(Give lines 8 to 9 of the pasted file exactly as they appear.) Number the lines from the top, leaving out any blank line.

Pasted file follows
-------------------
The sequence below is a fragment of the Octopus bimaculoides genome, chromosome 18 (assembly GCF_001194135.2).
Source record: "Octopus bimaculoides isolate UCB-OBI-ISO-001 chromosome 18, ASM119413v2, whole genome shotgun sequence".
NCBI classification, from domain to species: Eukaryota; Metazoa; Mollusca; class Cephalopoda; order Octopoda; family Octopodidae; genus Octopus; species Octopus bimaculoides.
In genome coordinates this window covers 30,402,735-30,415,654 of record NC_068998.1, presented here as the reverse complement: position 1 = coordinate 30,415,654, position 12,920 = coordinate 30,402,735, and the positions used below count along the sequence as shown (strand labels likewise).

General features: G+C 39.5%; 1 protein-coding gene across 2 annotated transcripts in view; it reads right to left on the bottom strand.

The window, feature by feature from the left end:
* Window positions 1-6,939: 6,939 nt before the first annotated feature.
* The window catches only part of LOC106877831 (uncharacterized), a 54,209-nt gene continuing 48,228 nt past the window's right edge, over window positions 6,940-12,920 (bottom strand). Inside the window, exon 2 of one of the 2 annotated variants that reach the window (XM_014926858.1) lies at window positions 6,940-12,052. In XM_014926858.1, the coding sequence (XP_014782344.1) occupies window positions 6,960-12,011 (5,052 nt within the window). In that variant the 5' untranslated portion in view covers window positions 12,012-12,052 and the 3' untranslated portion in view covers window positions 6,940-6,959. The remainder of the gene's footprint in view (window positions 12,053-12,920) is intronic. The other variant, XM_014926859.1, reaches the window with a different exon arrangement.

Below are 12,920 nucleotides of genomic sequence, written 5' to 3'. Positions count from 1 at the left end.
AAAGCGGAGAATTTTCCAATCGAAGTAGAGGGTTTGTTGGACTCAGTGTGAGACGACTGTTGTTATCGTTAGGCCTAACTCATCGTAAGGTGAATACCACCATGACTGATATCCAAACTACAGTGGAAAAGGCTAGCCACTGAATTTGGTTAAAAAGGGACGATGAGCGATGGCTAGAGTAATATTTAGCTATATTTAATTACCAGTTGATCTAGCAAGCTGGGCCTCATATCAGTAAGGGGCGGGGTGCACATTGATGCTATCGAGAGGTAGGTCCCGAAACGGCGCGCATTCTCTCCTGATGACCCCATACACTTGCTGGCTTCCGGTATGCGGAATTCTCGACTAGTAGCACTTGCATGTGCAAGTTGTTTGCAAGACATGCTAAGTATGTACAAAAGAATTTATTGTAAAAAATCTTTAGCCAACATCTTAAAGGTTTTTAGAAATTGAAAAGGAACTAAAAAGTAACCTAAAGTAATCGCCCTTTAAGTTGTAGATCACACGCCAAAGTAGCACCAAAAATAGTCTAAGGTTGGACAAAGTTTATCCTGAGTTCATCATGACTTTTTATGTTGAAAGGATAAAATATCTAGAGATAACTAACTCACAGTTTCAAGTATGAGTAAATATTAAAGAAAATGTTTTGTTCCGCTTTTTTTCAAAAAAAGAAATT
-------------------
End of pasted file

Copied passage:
* The window catches only part of LOC106877831 (uncharacterized), a 54,209-nt gene continuing 48,228 nt past the window's right edge, over window positions 6,940-12,920 (bottom strand). Inside the window, exon 2 of one of the 2 annotated variants that reach the window (XM_014926858.1) lies at window positions 6,940-12,052. In XM_014926858.1, the coding sequence (XP_014782344.1) occupies window positions 6,960-12,011 (5,052 nt within the window). In that variant the 5' untranslated portion in view covers window positions 12,012-12,052 and the 3' untranslated portion in view covers window positions 6,940-6,959. The remainder of the gene's footprint in view (window positions 12,053-12,920) is intronic. The other variant, XM_014926859.1, reaches the window with a different exon arrangement.

Below are 12,920 nucleotides of genomic sequence, written 5' to 3'. Positions count from 1 at the left end.